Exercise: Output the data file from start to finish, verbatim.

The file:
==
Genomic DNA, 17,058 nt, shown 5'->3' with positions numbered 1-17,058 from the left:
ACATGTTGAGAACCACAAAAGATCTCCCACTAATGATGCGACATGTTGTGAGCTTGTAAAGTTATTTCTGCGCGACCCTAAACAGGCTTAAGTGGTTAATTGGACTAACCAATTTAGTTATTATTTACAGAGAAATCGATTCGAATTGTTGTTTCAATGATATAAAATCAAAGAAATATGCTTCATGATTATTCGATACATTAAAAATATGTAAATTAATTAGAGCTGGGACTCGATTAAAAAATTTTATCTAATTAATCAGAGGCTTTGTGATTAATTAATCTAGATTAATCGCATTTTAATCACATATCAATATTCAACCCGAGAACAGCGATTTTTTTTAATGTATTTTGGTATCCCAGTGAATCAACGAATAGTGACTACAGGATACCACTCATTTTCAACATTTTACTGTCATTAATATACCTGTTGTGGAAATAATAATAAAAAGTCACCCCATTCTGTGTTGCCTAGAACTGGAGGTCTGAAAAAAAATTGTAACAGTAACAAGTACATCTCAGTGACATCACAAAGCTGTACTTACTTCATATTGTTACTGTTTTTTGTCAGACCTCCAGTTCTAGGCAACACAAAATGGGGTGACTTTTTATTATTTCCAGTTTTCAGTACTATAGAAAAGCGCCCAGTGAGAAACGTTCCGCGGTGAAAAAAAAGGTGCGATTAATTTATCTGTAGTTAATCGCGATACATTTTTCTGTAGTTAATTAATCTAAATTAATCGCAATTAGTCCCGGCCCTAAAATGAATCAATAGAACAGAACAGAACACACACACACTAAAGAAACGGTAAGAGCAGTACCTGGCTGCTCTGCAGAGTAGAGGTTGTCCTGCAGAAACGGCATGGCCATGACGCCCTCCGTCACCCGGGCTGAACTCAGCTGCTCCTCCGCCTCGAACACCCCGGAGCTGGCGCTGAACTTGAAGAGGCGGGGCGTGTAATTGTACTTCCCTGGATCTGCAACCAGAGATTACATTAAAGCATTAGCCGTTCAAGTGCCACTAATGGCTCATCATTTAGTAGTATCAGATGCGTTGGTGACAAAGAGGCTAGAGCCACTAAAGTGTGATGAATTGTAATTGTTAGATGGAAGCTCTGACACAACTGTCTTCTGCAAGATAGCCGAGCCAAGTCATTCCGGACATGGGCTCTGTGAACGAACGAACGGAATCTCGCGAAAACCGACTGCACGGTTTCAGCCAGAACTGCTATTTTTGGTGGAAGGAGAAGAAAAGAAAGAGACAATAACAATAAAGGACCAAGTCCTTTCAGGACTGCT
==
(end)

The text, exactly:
Genomic DNA, 17,058 nt, shown 5'->3' with positions numbered 1-17,058 from the left:
ACATGTTGAGAACCACAAAAGATCTCCCACTAATGATGCGACATGTTGTGAGCTTGTAAAGTTATTTCTGCGCGACCCTAAACAGGCTTAAGTGGTTAATTGGACTAACCAATTTAGTTATTATTTACAGAGAAATCGATTCGAATTGTTGTTTCAATGATATAAAATCAAAGAAATATGCTTCATGATTATTCGATACATTAAAAATATGTAAATTAATTAGAGCTGGGACTCGATTAAAAAATTTTATCTAATTAATCAGAGGCTTTGTGATTAATTAATCTAGATTAATCGCATTTTAATCACATATCAATATTCAACCCGAGAACAGCGATTTTTTTTAATGTATTTTGGTATCCCAGTGAATCAACGAATAGTGACTACAGGATACCACTCATTTTCAACATTTTACTGTCATTAATATACCTGTTGTGGAAATAATAATAAAAAGTCACCCCATTCTGTGTTGCCTAGAACTGGAGGTCTGAAAAAAAATTGTAACAGTAACAAGTACATCTCAGTGACATCACAAAGCTGTACTTACTTCATATTGTTACTGTTTTTTGTCAGACCTCCAGTTCTAGGCAACACAAAATGGGGTGACTTTTTATTATTTCCAGTTTTCAGTACTATAGAAAAGCGCCCAGTGAGAAACGTTCCGCGGTGAAAAAAAAGGTGCGATTAATTTATCTGTAGTTAATCGCGATACATTTTTCTGTAGTTAATTAATCTAAATTAATCGCAATTAGTCCCGGCCCTAAAATGAATCAATAGAACAGAACAGAACACACACACACTAAAGAAACGGTAAGAGCAGTACCTGGCTGCTCTGCAGAGTAGAGGTTGTCCTGCAGAAACGGCATGGCCATGACGCCCTCCGTCACCCGGGCTGAACTCAGCTGCTCCTCCGCCTCGAACACCCCGGAGCTGGCGCTGAACTTGAAGAGGCGGGGCGTGTAATTGTACTTCCCTGGATCTGCAACCAGAGATTACATTAAAGCATTAGCCGTTCAAGTGCCACTAATGGCTCATCATTTAGTAGTATCAGATGCGTTGGTGACAAAGAGGCTAGAGCCACTAAAGTGTGATGAATTGTAATTGTTAGATGGAAGCTCTGACACAACTGTCTTCTGCAAGATAGCCGAGCCAAGTCATTCCGGACATGGGCTCTGTGAACGAACGAACGGAATCTCGCGAAAACCGACTGCACGGTTTCAGCCAGAACTGCTATTTTTGGTGGAAGGAGAAGAAAAGAAAGAGACAATAACAATAAAGGACCAAGTCCTTTCAGGACTGCT